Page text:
Business & Industry NPOs get R1m boost from MTN Awards for Social Change

NPOs get R1m boost from MTN Awards for Social Change

4. Support for agro-ecology, food and water security in the lower Olifants River Basin.

Four non-profit organisations have been awarded a total of R1m in prize money from the MTN Foundation in collaboration with the consultancy Trialogue, which has focused on corporate responsibility issues for more than 20 years. 

BB Mkhabela, Sharon Pollard and Julia Williams proudly show off the Trialogue-MTN award received in the post.

The MTN Awards for Social Change winners were announced at the recent Trialogue Business in Society Virtual Conference in mid-October, with the MTN Foundation awarding R300,000 each to three NPOs.

The winners, which all excel in the monitoring and evaluation (M&E) of their programmes, were: 

  • The Southern Africa Youth Project, in the small NPO category, for a project of the same name;
  • The JumpStart Foundation Trust, for its Ekurhuleni South Foundational Mathematics project, in the medium-sized NPO category; and 
  • The National Association of Child Care Workers, for its Isibindi project, in the large NPO category.

An additional bonus prize of R100,000 was awarded to the Association for Water and Rural Development, for its support of sustainable water resources in the Olifants River Basin.

AWARD is operating in an area of the Olifants River Basin hard hit by drought and the impact of COVID-19.

This award was for the NPO with the best evidence of advanced M&E practice.

Trialogue director Cathy Duff says 143 NPOs entered the competition this year – more than double the number in 2019. Trialogue shortlisted 20 entries that three judges then reviewed and scored. 

The judges were Zulaikha Brey, an economist and M&E practitioner with Trialogue;  M&E specialist Asgar Bhikoo from the Allan Gray Orbis Foundation; and development practitioner Kenneth Thlaka, executive director of SangoNet.

“The large number of entries demonstrates an increasing acknowledgment of the value of M&E within the sector. 

“Additionally, the quality of the applications has improved overall, although activities and outputs could be more clearly linked to a programme’s outcomes, the judges said.

“The greatest areas for improvement are the consideration of ethics and the potential for negative consequences, as well as measuring causality and impact.”

Small NPO winner the Southern Africa Youth Project (SayPro) was set up in 2005 to change the way youth think about themselves and their families. The organisation offers a range of programmes by partnering with other NPOs and working with youth in target communities. 

It aims to empower 10,000 unemployed youth, with a focus on women, in Diepsloot, Johannesburg, by promoting health and wellbeing initiatives, and providing vocational and work readiness training and job placement programmes.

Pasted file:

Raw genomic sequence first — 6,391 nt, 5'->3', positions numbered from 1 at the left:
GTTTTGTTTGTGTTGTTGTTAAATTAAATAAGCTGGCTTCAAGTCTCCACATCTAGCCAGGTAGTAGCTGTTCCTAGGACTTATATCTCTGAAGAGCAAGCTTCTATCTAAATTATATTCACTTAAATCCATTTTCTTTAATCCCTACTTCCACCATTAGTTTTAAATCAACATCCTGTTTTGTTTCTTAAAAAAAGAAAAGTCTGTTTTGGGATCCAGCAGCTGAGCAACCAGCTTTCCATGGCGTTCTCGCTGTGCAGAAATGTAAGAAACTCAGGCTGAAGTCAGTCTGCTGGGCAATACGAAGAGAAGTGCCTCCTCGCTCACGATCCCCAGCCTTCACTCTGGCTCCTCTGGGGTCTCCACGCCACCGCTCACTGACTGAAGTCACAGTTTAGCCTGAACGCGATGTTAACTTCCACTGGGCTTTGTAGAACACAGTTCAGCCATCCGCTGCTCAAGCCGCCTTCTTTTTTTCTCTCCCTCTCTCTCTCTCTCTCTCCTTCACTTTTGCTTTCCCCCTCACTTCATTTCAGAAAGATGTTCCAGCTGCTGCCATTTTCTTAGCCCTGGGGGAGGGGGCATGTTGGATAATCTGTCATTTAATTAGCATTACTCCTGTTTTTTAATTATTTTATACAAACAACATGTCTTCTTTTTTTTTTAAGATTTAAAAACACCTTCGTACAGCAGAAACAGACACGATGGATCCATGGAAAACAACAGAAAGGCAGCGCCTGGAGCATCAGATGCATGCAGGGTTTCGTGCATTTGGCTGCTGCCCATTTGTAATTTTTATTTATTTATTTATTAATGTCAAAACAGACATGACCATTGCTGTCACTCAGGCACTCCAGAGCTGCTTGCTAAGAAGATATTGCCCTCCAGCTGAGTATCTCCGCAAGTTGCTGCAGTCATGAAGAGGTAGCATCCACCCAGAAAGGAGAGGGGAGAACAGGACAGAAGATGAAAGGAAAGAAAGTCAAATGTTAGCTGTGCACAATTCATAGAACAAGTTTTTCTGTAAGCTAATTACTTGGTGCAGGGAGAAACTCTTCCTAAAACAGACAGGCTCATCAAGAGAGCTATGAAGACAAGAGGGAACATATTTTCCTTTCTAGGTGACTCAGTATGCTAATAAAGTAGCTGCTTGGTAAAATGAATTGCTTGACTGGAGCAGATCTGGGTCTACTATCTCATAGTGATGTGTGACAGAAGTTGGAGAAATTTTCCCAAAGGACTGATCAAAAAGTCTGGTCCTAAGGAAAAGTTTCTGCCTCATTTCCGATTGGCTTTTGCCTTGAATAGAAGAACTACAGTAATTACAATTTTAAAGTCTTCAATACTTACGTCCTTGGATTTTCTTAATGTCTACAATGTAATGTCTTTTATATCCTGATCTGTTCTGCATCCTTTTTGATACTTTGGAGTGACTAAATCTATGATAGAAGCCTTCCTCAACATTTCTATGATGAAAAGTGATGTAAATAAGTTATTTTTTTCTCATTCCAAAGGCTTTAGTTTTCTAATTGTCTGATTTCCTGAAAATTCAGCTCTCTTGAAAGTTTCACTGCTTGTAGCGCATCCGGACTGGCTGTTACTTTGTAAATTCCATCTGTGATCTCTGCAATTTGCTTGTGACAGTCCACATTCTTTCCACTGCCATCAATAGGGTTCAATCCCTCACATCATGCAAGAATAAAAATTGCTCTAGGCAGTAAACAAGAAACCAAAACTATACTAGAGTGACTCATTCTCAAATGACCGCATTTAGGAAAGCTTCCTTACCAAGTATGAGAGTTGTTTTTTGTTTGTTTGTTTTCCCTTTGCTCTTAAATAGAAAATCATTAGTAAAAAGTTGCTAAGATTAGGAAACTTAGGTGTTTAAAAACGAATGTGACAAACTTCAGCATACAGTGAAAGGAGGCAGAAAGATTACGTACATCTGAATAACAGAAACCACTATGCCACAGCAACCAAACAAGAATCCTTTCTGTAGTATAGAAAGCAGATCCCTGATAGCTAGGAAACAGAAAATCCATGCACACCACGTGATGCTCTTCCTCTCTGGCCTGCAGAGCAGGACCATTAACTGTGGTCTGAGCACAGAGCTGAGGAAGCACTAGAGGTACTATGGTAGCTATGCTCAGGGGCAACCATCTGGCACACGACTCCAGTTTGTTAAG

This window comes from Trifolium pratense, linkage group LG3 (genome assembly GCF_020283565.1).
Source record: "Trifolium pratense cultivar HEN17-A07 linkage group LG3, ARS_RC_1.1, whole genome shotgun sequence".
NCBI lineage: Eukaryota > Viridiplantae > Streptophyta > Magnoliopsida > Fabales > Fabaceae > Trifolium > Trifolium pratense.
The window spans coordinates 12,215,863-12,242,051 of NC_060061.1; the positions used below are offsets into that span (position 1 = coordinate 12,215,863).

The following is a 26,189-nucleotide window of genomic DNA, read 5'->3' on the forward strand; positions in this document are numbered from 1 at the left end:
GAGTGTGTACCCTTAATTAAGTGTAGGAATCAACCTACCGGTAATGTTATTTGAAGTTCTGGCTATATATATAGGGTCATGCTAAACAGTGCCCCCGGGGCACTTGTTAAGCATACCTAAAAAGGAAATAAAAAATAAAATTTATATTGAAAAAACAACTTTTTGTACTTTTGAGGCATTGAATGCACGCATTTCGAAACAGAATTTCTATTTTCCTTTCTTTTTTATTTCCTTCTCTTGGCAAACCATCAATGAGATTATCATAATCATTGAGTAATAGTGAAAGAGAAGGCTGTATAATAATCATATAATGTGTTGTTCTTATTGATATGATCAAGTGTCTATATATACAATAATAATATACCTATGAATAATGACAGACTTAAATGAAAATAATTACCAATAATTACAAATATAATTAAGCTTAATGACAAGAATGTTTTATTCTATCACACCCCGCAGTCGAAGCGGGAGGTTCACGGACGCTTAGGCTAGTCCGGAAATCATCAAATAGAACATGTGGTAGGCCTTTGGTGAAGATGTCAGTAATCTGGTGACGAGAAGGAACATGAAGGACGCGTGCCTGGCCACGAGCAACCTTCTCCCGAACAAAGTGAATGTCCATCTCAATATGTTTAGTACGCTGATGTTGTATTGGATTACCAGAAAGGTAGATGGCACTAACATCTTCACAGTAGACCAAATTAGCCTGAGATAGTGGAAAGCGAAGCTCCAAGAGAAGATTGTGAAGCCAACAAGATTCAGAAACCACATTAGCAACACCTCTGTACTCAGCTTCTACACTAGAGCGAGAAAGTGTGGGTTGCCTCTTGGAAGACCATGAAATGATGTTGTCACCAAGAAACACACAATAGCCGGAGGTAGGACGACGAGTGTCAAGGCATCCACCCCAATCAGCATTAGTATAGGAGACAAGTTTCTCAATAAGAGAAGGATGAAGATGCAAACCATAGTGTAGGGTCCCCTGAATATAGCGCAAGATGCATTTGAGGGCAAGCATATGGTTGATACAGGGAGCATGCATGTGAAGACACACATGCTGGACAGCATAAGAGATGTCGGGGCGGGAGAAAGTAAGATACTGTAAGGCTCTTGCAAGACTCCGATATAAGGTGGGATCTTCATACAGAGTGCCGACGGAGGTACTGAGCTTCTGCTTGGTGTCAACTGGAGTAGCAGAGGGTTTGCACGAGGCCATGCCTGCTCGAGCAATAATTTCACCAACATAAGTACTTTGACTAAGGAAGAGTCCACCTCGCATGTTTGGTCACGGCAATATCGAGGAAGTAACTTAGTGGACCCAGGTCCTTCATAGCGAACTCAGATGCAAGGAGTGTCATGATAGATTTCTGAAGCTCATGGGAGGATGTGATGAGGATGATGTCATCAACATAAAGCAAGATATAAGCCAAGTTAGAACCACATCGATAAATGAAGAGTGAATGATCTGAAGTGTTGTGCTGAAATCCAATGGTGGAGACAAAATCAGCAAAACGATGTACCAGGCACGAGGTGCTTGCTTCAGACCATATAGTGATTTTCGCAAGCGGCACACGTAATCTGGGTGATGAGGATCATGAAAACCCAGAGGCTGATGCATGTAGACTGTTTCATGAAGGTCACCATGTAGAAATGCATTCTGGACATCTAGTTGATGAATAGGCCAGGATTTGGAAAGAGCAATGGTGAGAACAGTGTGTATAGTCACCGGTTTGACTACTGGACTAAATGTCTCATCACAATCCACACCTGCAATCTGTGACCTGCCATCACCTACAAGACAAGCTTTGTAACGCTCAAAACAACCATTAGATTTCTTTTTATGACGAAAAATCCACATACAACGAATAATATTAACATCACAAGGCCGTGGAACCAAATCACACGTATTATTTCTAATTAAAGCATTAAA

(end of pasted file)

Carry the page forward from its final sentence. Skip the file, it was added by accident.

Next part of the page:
SayPro offers 378 accredited courses that are delivered as learnerships, short courses, national certificates, unit standards and executive development programmes. In 2019/2020, 2,080 young people enrolled.

Medium NPO winner the JumpStart Foundation Trust works to transform maths and science education, while also providing work experience for unemployed youth.  

The Ekurhuleni South Foundational Mathematics project was launched in 2016 and provides early grade maths support for 15,000 primary school children and 350 teachers in 20 primary schools in the Ekurhuleni South School District of Gauteng. 

The project supports teachers through formal training workshops, access to online resources, feedback technologies and support in large classes in the form of JumpStart Interns (trained unemployed youth). 

Large NPO winner the National Association of Child Care Workers (NACCW) for Isibindi promotes healthy child and youth development, and improves the standards of care and treatment for orphaned, vulnerable, and at-risk children and youth in family, community and residential group care settings. 

Distribution of food parcels to needy communities in the Olifants River Basin area.

The Isibindi programme (‘courage’ in IsiZulu) began in 2001 in response to the HIV/Aids crisis and its effect on children. 

From 2013-2018, 7,268 child and youth care workers were trained and deployed, reaching 1.9 million (non-unique) orphaned and vulnerable children and youth. 

This was achieved by setting up 448 Isibindi sites overseen and operated by 414 implementing partners, including the department of social development.

Bonus prize winner the Association for Water and Rural Development (AWARD) was set up in 1998 and mainly focuses on the catchment areas of north-eastern South Africa, with the Olifants River Basin project having started in 2013. 

“It’s extremely rewarding that more NPOs are taking M&E more seriously and incorporating it into their programmes. The MTN Awards for Social Change have highlighted this important factor and we so appreciate MTN’s support,” Duff says.